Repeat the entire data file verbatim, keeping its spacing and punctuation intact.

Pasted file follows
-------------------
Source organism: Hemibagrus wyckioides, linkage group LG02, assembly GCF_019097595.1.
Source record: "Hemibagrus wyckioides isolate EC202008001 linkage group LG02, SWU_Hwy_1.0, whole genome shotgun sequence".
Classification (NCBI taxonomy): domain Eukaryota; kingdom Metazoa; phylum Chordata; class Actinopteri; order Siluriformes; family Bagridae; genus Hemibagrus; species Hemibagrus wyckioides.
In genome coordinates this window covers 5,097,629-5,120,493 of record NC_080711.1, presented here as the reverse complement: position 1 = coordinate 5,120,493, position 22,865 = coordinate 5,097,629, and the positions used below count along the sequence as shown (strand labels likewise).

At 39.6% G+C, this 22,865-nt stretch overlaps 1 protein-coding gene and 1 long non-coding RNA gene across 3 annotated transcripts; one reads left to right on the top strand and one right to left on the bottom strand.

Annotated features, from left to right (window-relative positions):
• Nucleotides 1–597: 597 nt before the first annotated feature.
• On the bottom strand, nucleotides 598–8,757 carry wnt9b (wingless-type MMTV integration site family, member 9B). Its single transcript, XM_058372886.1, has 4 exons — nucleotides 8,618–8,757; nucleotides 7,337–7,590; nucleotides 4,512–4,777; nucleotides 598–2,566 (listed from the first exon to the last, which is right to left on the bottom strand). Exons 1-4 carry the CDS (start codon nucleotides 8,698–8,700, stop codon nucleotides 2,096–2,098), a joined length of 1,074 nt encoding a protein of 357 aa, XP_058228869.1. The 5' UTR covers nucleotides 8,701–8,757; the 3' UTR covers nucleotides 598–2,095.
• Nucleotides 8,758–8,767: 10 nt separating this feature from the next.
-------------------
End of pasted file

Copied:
Source organism: Hemibagrus wyckioides, linkage group LG02, assembly GCF_019097595.1.
Source record: "Hemibagrus wyckioides isolate EC202008001 linkage group LG02, SWU_Hwy_1.0, whole genome shotgun sequence".
Classification (NCBI taxonomy): domain Eukaryota; kingdom Metazoa; phylum Chordata; class Actinopteri; order Siluriformes; family Bagridae; genus Hemibagrus; species Hemibagrus wyckioides.
In genome coordinates this window covers 5,097,629-5,120,493 of record NC_080711.1, presented here as the reverse complement: position 1 = coordinate 5,120,493, position 22,865 = coordinate 5,097,629, and the positions used below count along the sequence as shown (strand labels likewise).

At 39.6% G+C, this 22,865-nt stretch overlaps 1 protein-coding gene and 1 long non-coding RNA gene across 3 annotated transcripts; one reads left to right on the top strand and one right to left on the bottom strand.

Annotated features, from left to right (window-relative positions):
• Nucleotides 1–597: 597 nt before the first annotated feature.
• On the bottom strand, nucleotides 598–8,757 carry wnt9b (wingless-type MMTV integration site family, member 9B). Its single transcript, XM_058372886.1, has 4 exons — nucleotides 8,618–8,757; nucleotides 7,337–7,590; nucleotides 4,512–4,777; nucleotides 598–2,566 (listed from the first exon to the last, which is right to left on the bottom strand). Exons 1-4 carry the CDS (start codon nucleotides 8,698–8,700, stop codon nucleotides 2,096–2,098), a joined length of 1,074 nt encoding a protein of 357 aa, XP_058228869.1. The 5' UTR covers nucleotides 8,701–8,757; the 3' UTR covers nucleotides 598–2,095.
• Nucleotides 8,758–8,767: 10 nt separating this feature from the next.